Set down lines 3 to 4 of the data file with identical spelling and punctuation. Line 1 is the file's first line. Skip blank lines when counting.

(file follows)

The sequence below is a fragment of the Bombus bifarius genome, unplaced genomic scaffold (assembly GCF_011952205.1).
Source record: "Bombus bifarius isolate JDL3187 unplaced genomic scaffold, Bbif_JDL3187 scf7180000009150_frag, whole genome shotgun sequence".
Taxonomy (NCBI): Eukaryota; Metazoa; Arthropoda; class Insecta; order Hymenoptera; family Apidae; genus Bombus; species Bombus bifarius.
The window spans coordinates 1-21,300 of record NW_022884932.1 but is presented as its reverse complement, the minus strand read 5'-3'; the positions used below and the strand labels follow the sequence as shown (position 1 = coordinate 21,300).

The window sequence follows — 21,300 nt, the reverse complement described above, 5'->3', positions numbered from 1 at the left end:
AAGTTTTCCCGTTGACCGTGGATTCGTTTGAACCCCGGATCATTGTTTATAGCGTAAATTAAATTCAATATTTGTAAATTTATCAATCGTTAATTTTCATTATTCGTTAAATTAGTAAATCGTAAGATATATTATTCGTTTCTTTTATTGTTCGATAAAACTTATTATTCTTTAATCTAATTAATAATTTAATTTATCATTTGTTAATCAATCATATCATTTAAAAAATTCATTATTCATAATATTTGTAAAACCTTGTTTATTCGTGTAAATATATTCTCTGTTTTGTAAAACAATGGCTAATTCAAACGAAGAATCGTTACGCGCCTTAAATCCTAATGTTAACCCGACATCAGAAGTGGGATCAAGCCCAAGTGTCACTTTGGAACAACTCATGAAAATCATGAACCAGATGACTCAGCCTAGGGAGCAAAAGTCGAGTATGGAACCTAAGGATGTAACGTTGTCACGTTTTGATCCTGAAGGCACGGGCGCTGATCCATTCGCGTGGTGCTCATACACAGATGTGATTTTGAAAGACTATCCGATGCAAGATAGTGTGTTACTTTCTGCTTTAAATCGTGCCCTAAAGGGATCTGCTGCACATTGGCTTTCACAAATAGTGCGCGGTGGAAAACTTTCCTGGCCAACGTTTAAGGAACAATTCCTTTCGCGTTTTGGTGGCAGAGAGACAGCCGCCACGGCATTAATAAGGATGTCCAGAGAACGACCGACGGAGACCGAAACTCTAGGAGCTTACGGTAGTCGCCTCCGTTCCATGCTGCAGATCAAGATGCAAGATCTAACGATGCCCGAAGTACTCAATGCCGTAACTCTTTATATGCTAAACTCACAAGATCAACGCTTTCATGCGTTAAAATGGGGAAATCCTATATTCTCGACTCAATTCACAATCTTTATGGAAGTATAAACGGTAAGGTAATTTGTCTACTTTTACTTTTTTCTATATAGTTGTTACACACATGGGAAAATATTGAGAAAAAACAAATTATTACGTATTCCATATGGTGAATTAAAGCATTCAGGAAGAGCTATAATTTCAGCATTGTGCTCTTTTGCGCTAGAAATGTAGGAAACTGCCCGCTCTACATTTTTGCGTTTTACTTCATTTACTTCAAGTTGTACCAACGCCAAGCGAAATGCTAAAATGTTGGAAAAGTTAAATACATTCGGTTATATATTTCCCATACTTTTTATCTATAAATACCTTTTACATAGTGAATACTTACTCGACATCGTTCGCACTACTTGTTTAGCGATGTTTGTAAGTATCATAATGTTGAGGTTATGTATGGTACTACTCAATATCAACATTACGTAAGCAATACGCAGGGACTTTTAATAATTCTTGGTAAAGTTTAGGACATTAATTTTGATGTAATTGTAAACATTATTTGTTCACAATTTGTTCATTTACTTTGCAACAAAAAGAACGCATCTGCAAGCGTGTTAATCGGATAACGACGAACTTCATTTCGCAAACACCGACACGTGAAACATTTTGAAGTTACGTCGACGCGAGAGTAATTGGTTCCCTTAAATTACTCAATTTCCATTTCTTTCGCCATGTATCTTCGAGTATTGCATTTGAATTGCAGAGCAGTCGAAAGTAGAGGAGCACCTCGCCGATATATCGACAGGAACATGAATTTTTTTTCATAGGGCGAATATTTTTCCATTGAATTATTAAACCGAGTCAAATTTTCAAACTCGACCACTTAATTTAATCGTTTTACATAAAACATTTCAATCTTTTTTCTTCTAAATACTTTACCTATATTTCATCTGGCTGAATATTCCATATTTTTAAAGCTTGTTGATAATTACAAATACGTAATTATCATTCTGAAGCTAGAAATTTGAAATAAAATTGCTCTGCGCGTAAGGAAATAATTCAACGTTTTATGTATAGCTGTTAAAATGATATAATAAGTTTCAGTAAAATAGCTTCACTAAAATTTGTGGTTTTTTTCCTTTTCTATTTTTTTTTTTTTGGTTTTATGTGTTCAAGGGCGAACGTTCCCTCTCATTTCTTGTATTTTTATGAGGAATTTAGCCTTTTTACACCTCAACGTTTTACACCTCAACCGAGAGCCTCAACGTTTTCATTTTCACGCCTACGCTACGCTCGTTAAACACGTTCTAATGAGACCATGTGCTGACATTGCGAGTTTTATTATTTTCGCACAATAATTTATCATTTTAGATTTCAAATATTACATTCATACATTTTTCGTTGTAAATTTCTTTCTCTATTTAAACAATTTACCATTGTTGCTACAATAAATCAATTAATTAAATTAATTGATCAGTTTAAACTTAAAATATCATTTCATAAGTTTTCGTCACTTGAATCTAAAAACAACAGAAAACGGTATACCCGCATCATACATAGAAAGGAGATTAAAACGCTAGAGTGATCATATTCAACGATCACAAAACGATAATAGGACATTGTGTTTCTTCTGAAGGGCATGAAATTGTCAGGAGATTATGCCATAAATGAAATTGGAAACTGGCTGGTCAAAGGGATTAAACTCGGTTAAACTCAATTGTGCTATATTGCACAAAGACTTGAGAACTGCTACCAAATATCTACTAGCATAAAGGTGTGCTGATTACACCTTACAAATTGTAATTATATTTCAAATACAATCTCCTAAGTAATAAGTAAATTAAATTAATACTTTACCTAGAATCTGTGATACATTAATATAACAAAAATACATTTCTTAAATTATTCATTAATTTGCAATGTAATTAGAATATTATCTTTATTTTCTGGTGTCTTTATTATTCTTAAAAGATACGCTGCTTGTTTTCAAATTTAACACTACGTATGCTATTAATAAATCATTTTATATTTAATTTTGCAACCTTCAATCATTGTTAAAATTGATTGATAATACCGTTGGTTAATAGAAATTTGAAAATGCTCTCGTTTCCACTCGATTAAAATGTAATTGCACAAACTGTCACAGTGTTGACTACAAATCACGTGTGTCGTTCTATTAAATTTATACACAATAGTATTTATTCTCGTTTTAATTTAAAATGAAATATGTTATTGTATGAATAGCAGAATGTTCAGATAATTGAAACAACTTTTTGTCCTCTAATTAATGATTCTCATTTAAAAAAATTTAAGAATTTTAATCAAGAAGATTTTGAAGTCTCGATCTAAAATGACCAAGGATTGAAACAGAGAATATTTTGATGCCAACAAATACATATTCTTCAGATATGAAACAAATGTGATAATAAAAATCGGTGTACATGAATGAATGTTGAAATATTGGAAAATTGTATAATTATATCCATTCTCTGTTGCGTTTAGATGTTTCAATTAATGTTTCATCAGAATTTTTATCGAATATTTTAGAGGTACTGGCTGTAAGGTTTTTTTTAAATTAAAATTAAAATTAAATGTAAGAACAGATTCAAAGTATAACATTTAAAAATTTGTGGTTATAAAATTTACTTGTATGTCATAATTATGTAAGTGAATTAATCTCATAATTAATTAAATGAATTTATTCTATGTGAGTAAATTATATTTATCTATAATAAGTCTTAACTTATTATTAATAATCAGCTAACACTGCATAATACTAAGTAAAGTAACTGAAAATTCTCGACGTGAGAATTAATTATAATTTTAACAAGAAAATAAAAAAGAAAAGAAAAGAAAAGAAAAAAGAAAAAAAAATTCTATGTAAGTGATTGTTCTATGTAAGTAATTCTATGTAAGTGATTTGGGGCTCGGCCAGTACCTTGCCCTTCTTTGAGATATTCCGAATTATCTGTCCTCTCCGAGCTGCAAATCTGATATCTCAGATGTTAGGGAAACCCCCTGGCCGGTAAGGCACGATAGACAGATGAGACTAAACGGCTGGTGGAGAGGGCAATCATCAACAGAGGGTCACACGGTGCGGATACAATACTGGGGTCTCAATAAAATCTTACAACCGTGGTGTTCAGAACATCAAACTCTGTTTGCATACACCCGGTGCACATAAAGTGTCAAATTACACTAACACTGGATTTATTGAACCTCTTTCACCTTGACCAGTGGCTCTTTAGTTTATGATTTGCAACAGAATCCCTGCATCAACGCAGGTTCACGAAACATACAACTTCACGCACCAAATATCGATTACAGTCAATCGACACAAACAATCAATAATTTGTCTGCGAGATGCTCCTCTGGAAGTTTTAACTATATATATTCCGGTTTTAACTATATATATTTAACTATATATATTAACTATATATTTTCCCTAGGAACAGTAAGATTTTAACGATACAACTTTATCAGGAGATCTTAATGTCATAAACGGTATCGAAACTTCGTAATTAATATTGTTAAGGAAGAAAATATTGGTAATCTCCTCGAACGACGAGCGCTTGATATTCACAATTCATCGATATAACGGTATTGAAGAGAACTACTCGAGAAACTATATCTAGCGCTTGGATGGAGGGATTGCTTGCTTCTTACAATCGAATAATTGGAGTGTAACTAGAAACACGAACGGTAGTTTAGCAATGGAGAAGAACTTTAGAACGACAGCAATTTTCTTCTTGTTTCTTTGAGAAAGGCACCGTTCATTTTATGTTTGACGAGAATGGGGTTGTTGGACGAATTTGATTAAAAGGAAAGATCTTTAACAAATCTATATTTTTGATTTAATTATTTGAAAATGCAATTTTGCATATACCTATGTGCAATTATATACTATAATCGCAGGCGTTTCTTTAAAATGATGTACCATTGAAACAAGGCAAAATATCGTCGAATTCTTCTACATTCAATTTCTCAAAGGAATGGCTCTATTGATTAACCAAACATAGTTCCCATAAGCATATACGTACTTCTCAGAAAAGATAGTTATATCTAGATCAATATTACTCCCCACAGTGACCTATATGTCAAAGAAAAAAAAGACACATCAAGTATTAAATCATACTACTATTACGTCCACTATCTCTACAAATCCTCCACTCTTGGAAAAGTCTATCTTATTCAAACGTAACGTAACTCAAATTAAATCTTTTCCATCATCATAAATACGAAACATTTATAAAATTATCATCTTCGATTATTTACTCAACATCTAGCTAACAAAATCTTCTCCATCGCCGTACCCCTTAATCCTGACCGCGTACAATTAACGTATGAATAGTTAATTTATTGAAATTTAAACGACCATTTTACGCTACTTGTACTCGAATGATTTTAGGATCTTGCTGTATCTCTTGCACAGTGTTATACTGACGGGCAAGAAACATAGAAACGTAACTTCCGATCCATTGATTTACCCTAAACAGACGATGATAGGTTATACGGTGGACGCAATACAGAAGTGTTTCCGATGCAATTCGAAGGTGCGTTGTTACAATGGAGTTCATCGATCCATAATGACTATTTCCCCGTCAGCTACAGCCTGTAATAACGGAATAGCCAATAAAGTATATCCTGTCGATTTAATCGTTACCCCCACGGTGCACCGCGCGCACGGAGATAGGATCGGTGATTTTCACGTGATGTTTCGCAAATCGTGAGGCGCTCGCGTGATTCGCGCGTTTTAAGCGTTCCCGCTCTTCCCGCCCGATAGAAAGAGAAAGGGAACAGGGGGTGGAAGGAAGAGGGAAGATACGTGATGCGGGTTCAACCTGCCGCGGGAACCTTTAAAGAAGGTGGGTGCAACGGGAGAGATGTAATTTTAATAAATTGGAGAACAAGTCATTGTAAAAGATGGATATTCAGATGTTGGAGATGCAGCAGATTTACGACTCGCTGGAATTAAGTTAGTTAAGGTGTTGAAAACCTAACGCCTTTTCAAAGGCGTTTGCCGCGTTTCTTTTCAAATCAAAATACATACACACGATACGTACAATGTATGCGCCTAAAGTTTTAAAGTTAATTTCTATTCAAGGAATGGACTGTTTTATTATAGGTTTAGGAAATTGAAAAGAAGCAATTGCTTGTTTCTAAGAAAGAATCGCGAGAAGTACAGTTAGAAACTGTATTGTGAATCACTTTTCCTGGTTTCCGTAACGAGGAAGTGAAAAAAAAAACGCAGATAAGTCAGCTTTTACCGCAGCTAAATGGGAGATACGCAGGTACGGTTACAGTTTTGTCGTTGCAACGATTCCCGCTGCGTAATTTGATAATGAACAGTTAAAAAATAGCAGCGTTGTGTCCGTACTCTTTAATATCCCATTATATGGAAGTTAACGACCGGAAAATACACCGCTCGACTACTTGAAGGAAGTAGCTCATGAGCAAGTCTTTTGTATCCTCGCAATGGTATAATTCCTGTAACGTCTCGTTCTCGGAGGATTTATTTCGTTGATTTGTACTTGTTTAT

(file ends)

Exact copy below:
Taxonomy (NCBI): Eukaryota; Metazoa; Arthropoda; class Insecta; order Hymenoptera; family Apidae; genus Bombus; species Bombus bifarius.
The window spans coordinates 1-21,300 of record NW_022884932.1 but is presented as its reverse complement, the minus strand read 5'-3'; the positions used below and the strand labels follow the sequence as shown (position 1 = coordinate 21,300).